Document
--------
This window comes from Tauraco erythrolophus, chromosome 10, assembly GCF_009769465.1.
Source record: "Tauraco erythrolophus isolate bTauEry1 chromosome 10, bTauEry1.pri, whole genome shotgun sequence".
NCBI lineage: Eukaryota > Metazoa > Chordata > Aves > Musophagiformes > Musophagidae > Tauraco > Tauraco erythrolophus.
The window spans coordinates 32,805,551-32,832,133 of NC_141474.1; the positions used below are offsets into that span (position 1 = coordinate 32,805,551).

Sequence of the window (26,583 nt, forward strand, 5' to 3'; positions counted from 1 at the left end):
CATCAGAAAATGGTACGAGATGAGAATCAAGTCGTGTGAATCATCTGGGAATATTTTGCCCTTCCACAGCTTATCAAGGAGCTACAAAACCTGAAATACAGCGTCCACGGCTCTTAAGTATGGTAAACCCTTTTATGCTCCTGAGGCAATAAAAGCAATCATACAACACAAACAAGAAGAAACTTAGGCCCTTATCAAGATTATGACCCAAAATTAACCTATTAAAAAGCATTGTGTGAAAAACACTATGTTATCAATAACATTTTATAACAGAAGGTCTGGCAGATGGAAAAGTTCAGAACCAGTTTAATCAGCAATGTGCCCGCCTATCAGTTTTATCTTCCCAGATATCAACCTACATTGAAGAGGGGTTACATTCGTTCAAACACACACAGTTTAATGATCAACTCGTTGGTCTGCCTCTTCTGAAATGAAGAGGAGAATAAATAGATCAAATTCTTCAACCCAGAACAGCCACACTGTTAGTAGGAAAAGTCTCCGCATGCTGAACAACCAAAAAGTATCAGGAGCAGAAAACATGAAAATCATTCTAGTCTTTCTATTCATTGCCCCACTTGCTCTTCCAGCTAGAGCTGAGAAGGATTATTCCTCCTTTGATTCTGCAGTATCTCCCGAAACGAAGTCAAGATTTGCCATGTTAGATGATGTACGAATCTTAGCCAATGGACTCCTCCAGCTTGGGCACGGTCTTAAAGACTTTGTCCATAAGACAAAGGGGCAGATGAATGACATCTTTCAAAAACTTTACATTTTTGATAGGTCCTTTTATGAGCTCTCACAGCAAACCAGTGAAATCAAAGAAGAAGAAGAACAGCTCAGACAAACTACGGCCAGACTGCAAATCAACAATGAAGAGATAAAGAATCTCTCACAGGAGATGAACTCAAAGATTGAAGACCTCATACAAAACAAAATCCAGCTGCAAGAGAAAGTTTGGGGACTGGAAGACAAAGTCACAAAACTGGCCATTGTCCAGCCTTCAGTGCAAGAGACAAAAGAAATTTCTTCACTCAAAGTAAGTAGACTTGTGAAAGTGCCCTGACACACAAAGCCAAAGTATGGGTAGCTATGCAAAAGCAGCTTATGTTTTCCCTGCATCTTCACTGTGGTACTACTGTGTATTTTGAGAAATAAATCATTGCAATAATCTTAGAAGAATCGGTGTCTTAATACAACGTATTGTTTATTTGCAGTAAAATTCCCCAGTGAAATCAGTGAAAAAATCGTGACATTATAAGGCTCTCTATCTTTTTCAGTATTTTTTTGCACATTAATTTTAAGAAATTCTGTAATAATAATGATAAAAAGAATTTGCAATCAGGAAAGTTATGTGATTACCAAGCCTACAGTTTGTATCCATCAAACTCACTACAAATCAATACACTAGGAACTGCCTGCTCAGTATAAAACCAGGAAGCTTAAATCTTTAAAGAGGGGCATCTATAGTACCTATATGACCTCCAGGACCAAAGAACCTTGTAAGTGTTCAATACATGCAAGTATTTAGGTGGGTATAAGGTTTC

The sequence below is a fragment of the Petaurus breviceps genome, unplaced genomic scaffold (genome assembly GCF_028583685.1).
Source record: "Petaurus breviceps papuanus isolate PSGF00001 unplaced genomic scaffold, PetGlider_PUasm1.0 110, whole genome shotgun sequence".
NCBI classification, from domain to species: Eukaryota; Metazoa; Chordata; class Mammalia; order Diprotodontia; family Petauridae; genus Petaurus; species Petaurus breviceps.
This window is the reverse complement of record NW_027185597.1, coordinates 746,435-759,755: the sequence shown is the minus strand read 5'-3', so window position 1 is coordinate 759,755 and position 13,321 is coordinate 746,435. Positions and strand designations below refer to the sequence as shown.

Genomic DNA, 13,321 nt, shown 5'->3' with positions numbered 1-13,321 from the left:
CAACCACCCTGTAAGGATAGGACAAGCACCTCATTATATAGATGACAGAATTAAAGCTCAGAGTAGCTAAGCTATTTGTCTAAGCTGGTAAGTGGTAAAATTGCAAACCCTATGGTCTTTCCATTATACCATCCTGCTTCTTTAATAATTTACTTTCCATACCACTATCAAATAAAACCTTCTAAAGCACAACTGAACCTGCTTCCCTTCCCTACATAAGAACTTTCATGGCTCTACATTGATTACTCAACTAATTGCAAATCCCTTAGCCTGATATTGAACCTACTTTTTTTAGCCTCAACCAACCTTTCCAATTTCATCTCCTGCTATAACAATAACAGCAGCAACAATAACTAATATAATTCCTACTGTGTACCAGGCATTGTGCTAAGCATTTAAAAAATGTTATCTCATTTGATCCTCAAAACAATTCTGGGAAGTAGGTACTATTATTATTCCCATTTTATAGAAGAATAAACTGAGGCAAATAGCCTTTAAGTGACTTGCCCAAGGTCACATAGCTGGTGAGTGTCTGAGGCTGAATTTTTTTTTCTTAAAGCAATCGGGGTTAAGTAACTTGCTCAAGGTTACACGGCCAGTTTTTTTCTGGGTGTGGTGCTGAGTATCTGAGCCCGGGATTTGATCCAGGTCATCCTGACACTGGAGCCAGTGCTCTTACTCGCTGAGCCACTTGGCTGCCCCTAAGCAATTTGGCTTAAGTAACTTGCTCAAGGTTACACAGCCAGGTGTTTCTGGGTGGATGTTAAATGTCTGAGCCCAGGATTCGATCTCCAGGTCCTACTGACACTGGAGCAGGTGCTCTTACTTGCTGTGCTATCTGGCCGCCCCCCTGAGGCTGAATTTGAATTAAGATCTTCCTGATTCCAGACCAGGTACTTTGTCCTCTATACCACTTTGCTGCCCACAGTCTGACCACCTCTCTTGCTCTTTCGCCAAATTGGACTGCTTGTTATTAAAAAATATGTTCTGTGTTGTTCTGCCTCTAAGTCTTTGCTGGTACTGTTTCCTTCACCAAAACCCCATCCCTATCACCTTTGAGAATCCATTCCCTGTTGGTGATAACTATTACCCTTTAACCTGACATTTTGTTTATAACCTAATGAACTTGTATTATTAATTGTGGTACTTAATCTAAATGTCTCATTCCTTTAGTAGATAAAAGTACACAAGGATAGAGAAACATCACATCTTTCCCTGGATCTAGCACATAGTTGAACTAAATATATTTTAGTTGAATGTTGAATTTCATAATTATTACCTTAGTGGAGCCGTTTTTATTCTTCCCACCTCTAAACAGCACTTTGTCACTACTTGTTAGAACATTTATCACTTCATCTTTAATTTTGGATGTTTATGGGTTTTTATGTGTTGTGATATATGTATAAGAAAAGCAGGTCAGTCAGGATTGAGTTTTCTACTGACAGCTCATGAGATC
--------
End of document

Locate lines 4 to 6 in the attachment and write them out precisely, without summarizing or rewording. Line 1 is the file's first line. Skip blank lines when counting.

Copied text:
The window spans coordinates 32,805,551-32,832,133 of NC_141474.1; the positions used below are offsets into that span (position 1 = coordinate 32,805,551).

Sequence of the window (26,583 nt, forward strand, 5' to 3'; positions counted from 1 at the left end):
CATCAGAAAATGGTACGAGATGAGAATCAAGTCGTGTGAATCATCTGGGAATATTTTGCCCTTCCACAGCTTATCAAGGAGCTACAAAACCTGAAATACAGCGTCCACGGCTCTTAAGTATGGTAAACCCTTTTATGCTCCTGAGGCAATAAAAGCAATCATACAACACAAACAAGAAGAAACTTAGGCCCTTATCAAGATTATGACCCAAAATTAACCTATTAAAAAGCATTGTGTGAAAAACACTATGTTATCAATAACATTTTATAACAGAAGGTCTGGCAGATGGAAAAGTTCAGAACCAGTTTAATCAGCAATGTGCCCGCCTATCAGTTTTATCTTCCCAGATATCAACCTACATTGAAGAGGGGTTACATTCGTTCAAACACACACAGTTTAATGATCAACTCGTTGGTCTGCCTCTTCTGAAATGAAGAGGAGAATAAATAGATCAAATTCTTCAACCCAGAACAGCCACACTGTTAGTAGGAAAAGTCTCCGCATGCTGAACAACCAAAAAGTATCAGGAGCAGAAAACATGAAAATCATTCTAGTCTTTCTATTCATTGCCCCACTTGCTCTTCCAGCTAGAGCTGAGAAGGATTATTCCTCCTTTGATTCTGCAGTATCTCCCGAAACGAAGTCAAGATTTGCCATGTTAGATGATGTACGAATCTTAGCCAATGGACTCCTCCAGCTTGGGCACGGTCTTAAAGACTTTGTCCATAAGACAAAGGGGCAGATGAATGACATCTTTCAAAAACTTTACATTTTTGATAGGTCCTTTTATGAGCTCTCACAGCAAACCAGTGAAATCAAAGAAGAAGAAGAACAGCTCAGACAAACTACGGCCAGACTGCAAATCAACAATGAAGAGATAAAGAATCTCTCACAGGAGATGAACTCAAAGATTGAAGACCTCATACAAAACAAAATCCAGCTGCAAGAGAAAGTTTGGGGACTGGAAGACAAAGTCACAAAACTGGCCATTGTCCAGCCTTCAGTGCAAGAGACAAAAGAAATTTCTTCACTCAAAGTAAGTAGACTTGTGAAAGTGCCCTGACACACAAAGCCAAAGTATGGGTAGCTATGCAAAAGCAGCTTATGTTTTCCCTGCATCTTCACTGTGGTACTACTGTGTATTTTGAGAAATAAATCATTGCAATAATCTTAGAAGAATCGGTGTCTTAATACAACGTATTGTTTATTTGCAGTAAAATTCCCCAGTGAAATCAGTGAAAAAATCGTGACATTATAAGGCTCTCTATCTTTTTCAGTATTTTTTTGCACATTAATTTTAAGAAATTCTGTAATAATAATGATAAAAAGAATTTGCAATCAGGAAAGTTATGTGATTACCAAGCCTACAGTTTGTATCCATCAAACTCACTACAAATCAATACACTAGGAACTGCCTGCTCAGTATAAAACCAGGAAGCTTAAATCTTTAAAGAGGGGCATCTATAGTACCTATATGACCTCCAGGACCAAAGAACCTTGTAAGTGTTCAATACATGCAAGTATTTAGGTGGGTATAAGGTTTC